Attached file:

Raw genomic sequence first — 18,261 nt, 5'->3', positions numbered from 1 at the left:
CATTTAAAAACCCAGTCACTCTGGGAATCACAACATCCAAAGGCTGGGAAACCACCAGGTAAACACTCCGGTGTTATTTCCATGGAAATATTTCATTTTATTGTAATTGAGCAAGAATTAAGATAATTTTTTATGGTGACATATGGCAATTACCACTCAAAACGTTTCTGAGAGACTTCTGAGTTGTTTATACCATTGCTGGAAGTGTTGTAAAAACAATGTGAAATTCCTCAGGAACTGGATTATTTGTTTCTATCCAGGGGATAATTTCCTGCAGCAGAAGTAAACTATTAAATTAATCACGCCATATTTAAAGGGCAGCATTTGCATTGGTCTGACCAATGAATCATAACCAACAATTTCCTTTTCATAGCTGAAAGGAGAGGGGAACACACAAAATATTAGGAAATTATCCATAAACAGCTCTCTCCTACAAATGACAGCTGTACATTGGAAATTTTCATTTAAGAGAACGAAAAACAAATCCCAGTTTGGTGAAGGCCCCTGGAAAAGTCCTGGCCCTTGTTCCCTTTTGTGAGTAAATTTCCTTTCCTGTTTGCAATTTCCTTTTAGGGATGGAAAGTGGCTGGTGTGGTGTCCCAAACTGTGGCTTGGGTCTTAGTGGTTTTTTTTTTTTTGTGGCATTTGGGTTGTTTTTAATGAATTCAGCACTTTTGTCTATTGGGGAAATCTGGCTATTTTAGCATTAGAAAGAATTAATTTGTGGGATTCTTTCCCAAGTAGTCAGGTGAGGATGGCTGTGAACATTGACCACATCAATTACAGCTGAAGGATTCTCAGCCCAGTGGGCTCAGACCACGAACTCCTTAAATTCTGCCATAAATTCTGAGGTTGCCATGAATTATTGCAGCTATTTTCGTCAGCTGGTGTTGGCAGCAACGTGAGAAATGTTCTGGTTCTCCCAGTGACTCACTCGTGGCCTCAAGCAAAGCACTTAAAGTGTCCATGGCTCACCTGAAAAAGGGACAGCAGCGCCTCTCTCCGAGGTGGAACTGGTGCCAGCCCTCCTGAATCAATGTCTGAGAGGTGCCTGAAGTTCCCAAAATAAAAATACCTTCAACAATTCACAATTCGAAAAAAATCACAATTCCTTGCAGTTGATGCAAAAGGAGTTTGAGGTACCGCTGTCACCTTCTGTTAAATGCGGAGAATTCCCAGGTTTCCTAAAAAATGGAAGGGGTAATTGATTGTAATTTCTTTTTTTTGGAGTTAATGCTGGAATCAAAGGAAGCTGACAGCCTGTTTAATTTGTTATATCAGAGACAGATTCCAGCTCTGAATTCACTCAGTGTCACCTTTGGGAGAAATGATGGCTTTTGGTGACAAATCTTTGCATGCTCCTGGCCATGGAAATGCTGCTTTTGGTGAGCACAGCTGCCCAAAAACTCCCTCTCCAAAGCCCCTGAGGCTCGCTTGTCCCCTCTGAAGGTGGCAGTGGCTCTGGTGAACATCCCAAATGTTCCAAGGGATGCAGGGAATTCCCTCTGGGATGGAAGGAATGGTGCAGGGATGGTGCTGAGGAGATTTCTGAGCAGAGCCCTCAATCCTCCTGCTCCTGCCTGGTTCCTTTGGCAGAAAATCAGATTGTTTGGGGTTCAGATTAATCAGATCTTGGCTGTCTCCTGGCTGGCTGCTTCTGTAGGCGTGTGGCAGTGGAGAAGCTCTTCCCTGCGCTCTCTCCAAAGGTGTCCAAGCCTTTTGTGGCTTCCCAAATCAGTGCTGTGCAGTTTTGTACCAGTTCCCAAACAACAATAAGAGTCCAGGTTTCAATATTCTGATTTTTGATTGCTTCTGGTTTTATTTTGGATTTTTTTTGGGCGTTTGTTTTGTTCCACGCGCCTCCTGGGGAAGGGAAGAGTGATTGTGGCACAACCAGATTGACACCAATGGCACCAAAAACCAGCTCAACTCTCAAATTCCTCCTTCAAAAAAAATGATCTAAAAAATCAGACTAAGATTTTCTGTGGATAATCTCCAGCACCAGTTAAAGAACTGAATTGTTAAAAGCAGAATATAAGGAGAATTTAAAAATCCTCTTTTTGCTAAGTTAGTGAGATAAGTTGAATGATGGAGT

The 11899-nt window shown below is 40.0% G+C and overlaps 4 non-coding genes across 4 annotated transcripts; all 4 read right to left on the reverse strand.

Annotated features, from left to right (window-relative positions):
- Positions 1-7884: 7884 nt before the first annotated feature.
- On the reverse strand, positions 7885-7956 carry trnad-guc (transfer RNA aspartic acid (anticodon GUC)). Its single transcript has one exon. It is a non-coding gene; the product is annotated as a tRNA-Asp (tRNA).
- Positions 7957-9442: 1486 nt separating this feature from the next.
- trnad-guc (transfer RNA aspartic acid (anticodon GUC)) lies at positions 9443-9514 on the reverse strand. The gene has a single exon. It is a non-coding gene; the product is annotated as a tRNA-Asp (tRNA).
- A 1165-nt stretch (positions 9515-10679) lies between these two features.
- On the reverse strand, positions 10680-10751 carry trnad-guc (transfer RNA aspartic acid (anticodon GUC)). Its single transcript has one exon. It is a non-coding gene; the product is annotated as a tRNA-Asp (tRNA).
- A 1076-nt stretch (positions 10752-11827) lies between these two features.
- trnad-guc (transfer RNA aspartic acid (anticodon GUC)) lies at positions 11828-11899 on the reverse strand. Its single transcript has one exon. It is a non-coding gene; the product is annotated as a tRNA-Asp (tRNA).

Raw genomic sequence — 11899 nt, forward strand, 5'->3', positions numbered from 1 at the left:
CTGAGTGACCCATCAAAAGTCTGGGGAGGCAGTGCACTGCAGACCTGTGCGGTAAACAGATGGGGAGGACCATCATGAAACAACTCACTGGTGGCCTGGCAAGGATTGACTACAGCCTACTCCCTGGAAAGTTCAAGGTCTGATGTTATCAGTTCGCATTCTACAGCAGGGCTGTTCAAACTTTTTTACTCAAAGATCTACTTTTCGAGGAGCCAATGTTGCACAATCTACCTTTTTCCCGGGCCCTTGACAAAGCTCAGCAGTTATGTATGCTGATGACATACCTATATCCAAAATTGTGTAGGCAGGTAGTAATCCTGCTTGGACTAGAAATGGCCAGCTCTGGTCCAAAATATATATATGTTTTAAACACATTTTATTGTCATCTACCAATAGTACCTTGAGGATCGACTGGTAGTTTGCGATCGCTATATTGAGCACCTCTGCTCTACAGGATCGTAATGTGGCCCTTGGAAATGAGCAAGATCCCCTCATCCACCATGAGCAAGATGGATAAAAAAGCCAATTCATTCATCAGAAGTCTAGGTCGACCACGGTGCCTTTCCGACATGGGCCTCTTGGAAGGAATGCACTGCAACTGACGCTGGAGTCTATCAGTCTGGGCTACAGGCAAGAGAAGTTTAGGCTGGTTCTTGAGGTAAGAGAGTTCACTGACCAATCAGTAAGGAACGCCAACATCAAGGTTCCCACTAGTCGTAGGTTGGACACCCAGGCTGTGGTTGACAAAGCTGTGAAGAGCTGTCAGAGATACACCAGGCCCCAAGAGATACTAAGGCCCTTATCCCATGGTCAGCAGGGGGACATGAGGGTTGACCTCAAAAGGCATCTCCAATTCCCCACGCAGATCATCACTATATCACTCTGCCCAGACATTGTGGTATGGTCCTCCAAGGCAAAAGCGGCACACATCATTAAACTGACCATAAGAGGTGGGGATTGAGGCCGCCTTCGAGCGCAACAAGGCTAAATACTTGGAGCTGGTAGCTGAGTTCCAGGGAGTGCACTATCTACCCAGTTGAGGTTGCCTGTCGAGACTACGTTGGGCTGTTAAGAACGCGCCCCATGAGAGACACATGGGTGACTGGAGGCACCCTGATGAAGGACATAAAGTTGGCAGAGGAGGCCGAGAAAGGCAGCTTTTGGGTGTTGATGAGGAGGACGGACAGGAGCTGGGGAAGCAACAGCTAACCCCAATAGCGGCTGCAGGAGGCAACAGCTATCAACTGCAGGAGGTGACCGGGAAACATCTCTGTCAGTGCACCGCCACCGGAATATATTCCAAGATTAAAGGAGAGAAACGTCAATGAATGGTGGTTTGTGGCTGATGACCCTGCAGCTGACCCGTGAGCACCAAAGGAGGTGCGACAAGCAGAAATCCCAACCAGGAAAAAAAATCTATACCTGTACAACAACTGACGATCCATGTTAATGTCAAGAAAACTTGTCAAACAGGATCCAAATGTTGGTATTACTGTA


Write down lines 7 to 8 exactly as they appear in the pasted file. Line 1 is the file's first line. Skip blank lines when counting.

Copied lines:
- Positions 7957-9442: 1486 nt separating this feature from the next.
- trnad-guc (transfer RNA aspartic acid (anticodon GUC)) lies at positions 9443-9514 on the reverse strand. The gene has a single exon. It is a non-coding gene; the product is annotated as a tRNA-Asp (tRNA).